If you’re a cinnamon roll, the center is the most important part.
If you’re a human or a cat or a carousel, you’d be wise to hug the fringes.
Whether you’re sixteen or sixty-seven, it’s hard to shake a certain centripetal yearning. We want so badly to be hurtled to the core of the earth, or at least our personal planets. Even the most introverted among us (witness me wildly waving my arm in the air) have it in our muddled heads that the middle is where it matters, that the pecan at the center of the pie is the prettiest, that the middle of the truffle is the sweet, sweet heart of the matter.
We want to be ensconced in the inner circle, safe from wanting and wandering and the prickly whispers that ask, from the inside, if we’re not all that important after all.
We forget that the center of the bagel is a gasping void. (This is why bialys are superior, but that’s a discussion for another day.)
We forget that the middle of the carousel is a pole that the ponies properly ignore.
We forget that the action may happen in the pit, but the panache breaks loose at the fringes.
As in any community of creatures, there are plenty of center-stage scene-stealers at Tabby’s Place.
Elliot makes his living whirling at the waxy center of the Suite B-hive, a king bee among besotted and/or beleaguered neighbors, depending on the day and the dose of madness in his morning meditations. (“Today…I shall be a friend to all people. Today…I AM FIRE. I AM DEATH. Today…I shall read selections of Tolstoy aloud in the solarium WHILE BRINGING BOTH WAR AND PEACE TO ALL PEOPLE.”)
Alex is the rubber-band ball bouncing haplessly down the runway of Suite C. Tightly woven, loosely attached to sanity, assured of his location (The Place Where All Eyes Are), cosmopolitan and debonair, Alex is always in style, always on top, always the hub of the pinwheel.
Spaghetti is the entree everyone awaits, the main event, the one-man band who plays the flute and the the washboard and the song of strong personality all the live-long day and night. Spaghetti is the sauce-spattered pocket on the T-shirt of Suite FIV, unignorable, unironic, unable to be ignored.
They are the fat cats, the decision makers, the world turners and vibe shifters and schedule shakers.
They get the attention. They get the glory. They get the first dishes of fish mush at 4:00pm sharp, if only because they yell the loudest and command the floor and need to be acknowledged before they will stop sharing their vast “knowledge” in the form of wailing whimpers and extreme acrobatics and hastily-concocted hostage situations (Oscar: “I will permit you to evacuate Elijah‘s skull from my claws if you deliver a suitcase full of liverwurst.”)
But they don’t “get it,” when it comes to where it’s at.
For that, we need to look to the fringes.
As the story goes, in society and cat sanctuaries and all the ragamuffin realms where patchwork persons collect, we need to worry about the people “on the fringes.” They’re the forgotten ones, the fading ones, the hungry and hopeless, background blur-faces no better than their begging-bowls. It’s up to the superstars at the center to coddle and patronize the fringe folk, in the hopes that maybe, someday, they, too will know life at the belly button of the world.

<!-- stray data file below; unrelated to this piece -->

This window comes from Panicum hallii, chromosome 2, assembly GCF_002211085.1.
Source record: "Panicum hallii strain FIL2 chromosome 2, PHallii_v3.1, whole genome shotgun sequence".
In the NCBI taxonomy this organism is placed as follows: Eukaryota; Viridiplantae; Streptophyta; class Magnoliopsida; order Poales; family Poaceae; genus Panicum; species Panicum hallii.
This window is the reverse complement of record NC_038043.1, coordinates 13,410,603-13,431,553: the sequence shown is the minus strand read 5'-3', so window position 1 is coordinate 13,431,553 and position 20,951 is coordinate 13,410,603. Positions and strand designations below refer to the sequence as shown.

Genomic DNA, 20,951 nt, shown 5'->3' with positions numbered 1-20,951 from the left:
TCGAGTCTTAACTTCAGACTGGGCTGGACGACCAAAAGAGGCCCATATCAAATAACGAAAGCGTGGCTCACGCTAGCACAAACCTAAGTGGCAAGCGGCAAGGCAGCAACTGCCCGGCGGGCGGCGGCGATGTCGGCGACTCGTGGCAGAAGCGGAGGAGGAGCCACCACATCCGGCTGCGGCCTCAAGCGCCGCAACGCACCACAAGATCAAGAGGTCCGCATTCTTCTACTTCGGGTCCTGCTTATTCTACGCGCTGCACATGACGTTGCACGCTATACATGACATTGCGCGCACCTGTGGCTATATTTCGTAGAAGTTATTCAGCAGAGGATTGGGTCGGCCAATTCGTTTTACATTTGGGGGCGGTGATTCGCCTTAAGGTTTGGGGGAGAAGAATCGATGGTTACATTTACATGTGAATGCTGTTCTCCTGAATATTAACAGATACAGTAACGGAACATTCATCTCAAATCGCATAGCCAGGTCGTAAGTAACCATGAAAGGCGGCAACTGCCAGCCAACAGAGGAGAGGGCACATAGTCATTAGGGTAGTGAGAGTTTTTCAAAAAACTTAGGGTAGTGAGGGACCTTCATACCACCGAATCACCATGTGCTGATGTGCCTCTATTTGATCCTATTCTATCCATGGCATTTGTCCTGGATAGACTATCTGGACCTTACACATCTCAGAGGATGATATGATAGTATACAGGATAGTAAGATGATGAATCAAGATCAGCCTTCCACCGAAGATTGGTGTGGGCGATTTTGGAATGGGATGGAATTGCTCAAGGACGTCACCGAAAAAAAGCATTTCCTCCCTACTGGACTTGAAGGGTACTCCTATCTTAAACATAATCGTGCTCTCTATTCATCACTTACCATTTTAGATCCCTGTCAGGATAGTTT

But the fringe folk engage in no such navel-gazing.
They know the truth of shag haircuts, and handmade blankets, and the Gravitron, and the gravity of love itself: the fringes are precisely where the panache happens.
What would a brown suede jacket be, without a marching band of fringe?
Why would we bother with a pan of brownies, if not for the crustalicious edges?
How would you ever show your face in Oklahoma, if your surrey was unequipped with a fringe on the top?
In the carousel of Suite FIV, Audrey and Humphrey are the furthest unicorns from the center. She’s old enough to remember when Breakfast at Tiffany’s first came to the theaters (her then-boyfriend bought her a box of Sno-Caps made out of bologna). His eye is so cloudy and his third eye so open, you can forget and remember yourself just looking at him.
They are quiet, convivial, no one’s idea of an “it couple.” Adopters and paparazzi and pollsters and pulse-takers all prance elsewhere, flung by habit to the center, the Spaghetti, the screamers and the stylish and the young and the yammering.
But all the while, the fringes frizzle with life.
It’s a quieter life, to be sure. It’s peculiar and pizazzled and perhaps not everyone’s style. But fringe folk are at peace, long past the daft demands that they command everyone’s admiration. They know that no one is for everyone, not even the “main characters.” Some of us love too big; some of us talk too fast; some of us take too long to answer; some of us think we have all the answers; some of us wear puff-paint sweatshirts or crooked shags or cockeyed optimism or our own inescapable essence too much for others’ liking.
The carousel and the costume and the civilization need us all.
We tend to specialize in fringe folks at Tabby’s Place. Speaking entirely for myself, I will attest that this applies tenderly, like hand-sewn patches over frayed fringey jeans, to at least two species.
Our cats and our humans alike have gazed longingly towards what seems like the sun, only to find our place and our peace and our panache in a further orbit. Even the gusto-gushers and nutty donut holes among us are “fringey” in ways you won’t find on the front page of Vogue or the Wall Street Journal or your own secret Diary Of Expectations.
We are a shaggy bunch of unicorns.
Fortunately, the carousel spins sweetly on.
And as we celebrate Tabby’s Place’s 19th anniversary this week, there’s ever so much to look forward to.
Our wildly different little boats will all get us to the same lighthouse, flags and fringes flying.
And Audrey and Humphrey are standing on the bridge, captaining us towards the carnival where all fringe folk find their forever peace.